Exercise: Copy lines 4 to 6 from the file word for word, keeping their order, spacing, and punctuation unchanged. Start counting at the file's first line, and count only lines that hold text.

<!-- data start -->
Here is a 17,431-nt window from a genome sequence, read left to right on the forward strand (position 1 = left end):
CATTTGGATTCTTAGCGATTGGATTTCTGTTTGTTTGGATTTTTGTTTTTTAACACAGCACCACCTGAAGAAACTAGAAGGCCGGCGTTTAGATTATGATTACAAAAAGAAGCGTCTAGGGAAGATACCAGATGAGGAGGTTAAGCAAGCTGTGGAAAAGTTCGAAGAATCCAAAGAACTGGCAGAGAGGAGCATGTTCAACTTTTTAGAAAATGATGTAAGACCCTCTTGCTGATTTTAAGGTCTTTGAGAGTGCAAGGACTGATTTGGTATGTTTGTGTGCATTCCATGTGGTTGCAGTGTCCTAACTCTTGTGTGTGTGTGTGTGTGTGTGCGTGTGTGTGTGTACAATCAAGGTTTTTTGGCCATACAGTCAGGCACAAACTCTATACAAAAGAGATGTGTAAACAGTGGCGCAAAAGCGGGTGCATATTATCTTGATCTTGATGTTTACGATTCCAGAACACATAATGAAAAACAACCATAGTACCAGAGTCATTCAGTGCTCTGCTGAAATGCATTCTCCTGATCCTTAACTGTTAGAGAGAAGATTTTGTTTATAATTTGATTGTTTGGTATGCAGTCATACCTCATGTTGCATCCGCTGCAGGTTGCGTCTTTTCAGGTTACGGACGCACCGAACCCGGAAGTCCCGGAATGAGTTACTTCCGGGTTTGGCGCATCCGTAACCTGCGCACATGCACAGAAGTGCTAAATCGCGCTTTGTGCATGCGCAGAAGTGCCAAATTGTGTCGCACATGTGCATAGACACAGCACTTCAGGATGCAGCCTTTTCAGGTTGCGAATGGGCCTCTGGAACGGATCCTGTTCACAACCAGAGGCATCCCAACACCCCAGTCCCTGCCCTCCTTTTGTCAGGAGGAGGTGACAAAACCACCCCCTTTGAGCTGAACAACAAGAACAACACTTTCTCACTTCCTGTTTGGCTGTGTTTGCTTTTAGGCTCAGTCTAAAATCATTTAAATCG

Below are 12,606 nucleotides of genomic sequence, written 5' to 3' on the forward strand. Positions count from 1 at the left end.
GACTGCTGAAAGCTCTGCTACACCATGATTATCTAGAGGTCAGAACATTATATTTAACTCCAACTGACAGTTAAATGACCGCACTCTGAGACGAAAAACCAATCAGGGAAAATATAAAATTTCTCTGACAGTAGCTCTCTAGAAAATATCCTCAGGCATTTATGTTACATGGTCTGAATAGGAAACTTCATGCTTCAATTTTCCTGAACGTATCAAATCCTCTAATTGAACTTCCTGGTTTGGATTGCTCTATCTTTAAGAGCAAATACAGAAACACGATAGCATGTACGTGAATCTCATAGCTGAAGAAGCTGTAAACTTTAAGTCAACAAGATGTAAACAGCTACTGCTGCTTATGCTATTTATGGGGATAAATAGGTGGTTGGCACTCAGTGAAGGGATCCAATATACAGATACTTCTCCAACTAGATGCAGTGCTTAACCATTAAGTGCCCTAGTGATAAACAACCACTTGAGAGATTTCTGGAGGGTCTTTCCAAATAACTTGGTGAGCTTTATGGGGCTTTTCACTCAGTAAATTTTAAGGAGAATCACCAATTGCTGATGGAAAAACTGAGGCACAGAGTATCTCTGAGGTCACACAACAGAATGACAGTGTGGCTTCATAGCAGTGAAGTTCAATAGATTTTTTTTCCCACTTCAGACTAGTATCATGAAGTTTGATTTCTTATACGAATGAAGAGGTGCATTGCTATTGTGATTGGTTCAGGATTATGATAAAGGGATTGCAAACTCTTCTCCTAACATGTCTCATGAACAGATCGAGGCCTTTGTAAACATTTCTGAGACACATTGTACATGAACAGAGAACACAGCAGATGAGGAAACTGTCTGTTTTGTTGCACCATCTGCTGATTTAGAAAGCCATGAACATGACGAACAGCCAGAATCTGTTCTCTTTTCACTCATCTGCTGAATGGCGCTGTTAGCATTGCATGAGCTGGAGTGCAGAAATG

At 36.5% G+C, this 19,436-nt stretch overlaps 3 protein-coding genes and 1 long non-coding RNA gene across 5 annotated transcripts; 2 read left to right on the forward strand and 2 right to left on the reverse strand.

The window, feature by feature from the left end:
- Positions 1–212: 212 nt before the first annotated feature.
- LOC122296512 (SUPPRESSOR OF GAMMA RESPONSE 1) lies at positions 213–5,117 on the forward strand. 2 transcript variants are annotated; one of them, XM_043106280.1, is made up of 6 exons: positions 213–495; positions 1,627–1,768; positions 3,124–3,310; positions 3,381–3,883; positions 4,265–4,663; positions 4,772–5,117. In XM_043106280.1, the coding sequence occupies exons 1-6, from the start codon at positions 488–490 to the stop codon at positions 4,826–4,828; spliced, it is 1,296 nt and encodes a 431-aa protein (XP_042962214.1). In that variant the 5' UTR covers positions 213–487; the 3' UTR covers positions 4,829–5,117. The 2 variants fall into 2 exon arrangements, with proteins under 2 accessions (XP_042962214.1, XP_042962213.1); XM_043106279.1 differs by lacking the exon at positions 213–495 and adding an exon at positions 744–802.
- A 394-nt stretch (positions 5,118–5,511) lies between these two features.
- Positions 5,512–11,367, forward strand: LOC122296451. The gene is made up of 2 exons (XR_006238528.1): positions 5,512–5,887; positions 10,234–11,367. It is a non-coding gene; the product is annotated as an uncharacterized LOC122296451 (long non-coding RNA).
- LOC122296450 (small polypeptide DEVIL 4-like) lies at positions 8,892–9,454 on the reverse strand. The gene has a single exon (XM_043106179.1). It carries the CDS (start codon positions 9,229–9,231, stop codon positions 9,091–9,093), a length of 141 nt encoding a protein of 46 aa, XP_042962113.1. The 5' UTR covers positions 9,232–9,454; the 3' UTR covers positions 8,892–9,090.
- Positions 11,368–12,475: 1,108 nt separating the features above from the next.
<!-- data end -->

GACTGCTGAAAGCTCTGCTACACCATGATTATCTAGAGGTCAGAACATTATATTTAACTCCAACTGACAGTTAAATGACCGCACTCTGAGACGAAAAACCAATCAGGGAAAATATAAAATTTCTCTGACAGTAGCTCTCTAGAAAATATCCTCAGGCATTTATGTTACATGGTCTGAATAGGAAACTTCATGCTTCAATTTTCCTGAACGTATCAAATCCTCTAATTGAACTTCCTGGTTTGGATTGCTCTATCTTTAAGAGCAAATACAGAAACACGATAGCATGTACGTGAATCTCATAGCTGAAGAAGCTGTAAACTTTAAGTCAACAAGATGTAAACAGCTACTGCTGCTTATGCTATTTATGGGGATAAATAGGTGGTTGGCACTCAGTGAAGGGATCCAATATACAGATACTTCTCCAACTAGATGCAGTGCTTAACCATTAAGTGCCCTAGTGATAAACAACCACTTGAGAGATTTCTGGAGGGTCTTTCCAAATAACTTGGTGAGCTTTATGGGGCTTTTCACTCAGTAAATTTTAAGGAGAATCACCAATTGCTGATGGAAAAACTGAGGCACAGAGTATCTCTGAGGTCACACAACAGAATGACAGTGTGGCTTCATAGCAGTGAAGTTCAATAGATTTTTTTTCCCACTTCAGACTAGTATCATGAAGTTTGATTTCTTATACGAATGAAGAGGTGCATTGCTATTGTGATTGGTTCAGGATTATGATAAAGGGATTGCAAACTCTTCTCCTAACATGTCTCATGAACAGATCGAGGCCTTTGTAAACATTTCTGAGACACATTGTACATGAACAGAGAACACAGCAGATGAGGAAACTGTCTGTTTTGTTGCACCATCTGCTGATTTAGAAAGCCATGAACATGACGAACAGCCAGAATCTGTTCTCTTTTCACTCATCTGCTGAATGGCGCTGTTAGCATTGCATGAGCTGGAGTGCAGAAATG

At 36.5% G+C, this 19,436-nt stretch overlaps 3 protein-coding genes and 1 long non-coding RNA gene across 5 annotated transcripts; 2 read left to right on the forward strand and 2 right to left on the reverse strand.

The window, feature by feature from the left end: